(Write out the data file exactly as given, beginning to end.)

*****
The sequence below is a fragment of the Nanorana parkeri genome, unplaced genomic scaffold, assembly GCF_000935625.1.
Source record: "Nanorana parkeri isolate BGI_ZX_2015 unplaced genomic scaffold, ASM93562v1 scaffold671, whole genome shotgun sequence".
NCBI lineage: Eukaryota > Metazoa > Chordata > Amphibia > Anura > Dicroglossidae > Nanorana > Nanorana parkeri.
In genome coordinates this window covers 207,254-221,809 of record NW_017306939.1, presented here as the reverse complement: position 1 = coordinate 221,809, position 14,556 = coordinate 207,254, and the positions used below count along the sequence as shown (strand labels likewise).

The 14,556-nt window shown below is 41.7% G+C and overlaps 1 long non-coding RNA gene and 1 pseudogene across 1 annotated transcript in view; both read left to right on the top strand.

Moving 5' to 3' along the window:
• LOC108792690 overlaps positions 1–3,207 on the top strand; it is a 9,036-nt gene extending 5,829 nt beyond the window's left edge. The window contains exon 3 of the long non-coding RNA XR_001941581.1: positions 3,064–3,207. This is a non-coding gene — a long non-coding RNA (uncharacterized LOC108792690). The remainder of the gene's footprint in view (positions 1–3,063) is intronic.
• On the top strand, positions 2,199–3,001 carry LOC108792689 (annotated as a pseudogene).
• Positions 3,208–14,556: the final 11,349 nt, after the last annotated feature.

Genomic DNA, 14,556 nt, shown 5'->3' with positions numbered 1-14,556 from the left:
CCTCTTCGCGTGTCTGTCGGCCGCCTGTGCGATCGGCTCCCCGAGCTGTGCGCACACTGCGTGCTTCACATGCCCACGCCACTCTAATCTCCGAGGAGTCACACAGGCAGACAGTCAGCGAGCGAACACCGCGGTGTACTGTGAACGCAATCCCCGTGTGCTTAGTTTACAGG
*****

The sequence below is a fragment of the Nanorana parkeri genome, unplaced genomic scaffold, assembly GCF_000935625.1.
Source record: "Nanorana parkeri isolate BGI_ZX_2015 unplaced genomic scaffold, ASM93562v1 scaffold671, whole genome shotgun sequence".
NCBI lineage: Eukaryota > Metazoa > Chordata > Amphibia > Anura > Dicroglossidae > Nanorana > Nanorana parkeri.
In genome coordinates this window covers 207,254-221,809 of record NW_017306939.1, presented here as the reverse complement: position 1 = coordinate 221,809, position 14,556 = coordinate 207,254, and the positions used below count along the sequence as shown (strand labels likewise).

The 14,556-nt window shown below is 41.7% G+C and overlaps 1 long non-coding RNA gene and 1 pseudogene across 1 annotated transcript in view; both read left to right on the top strand.

Moving 5' to 3' along the window:
• LOC108792690 overlaps positions 1–3,207 on the top strand; it is a 9,036-nt gene extending 5,829 nt beyond the window's left edge. The window contains exon 3 of the long non-coding RNA XR_001941581.1: positions 3,064–3,207. This is a non-coding gene — a long non-coding RNA (uncharacterized LOC108792690). The remainder of the gene's footprint in view (positions 1–3,063) is intronic.
• On the top strand, positions 2,199–3,001 carry LOC108792689 (annotated as a pseudogene).
• Positions 3,208–14,556: the final 11,349 nt, after the last annotated feature.

Genomic DNA, 14,556 nt, shown 5'->3' with positions numbered 1-14,556 from the left:
CCTCTTCGCGTGTCTGTCGGCCGCCTGTGCGATCGGCTCCCCGAGCTGTGCGCACACTGCGTGCTTCACATGCCCACGCCACTCTAATCTCCGAGGAGTCACACAGGCAGACAGTCAGCGAGCGAACACCGCGGTGTACTGTGAACGCAATCCCCGTGTGCTTAGTTTACAGG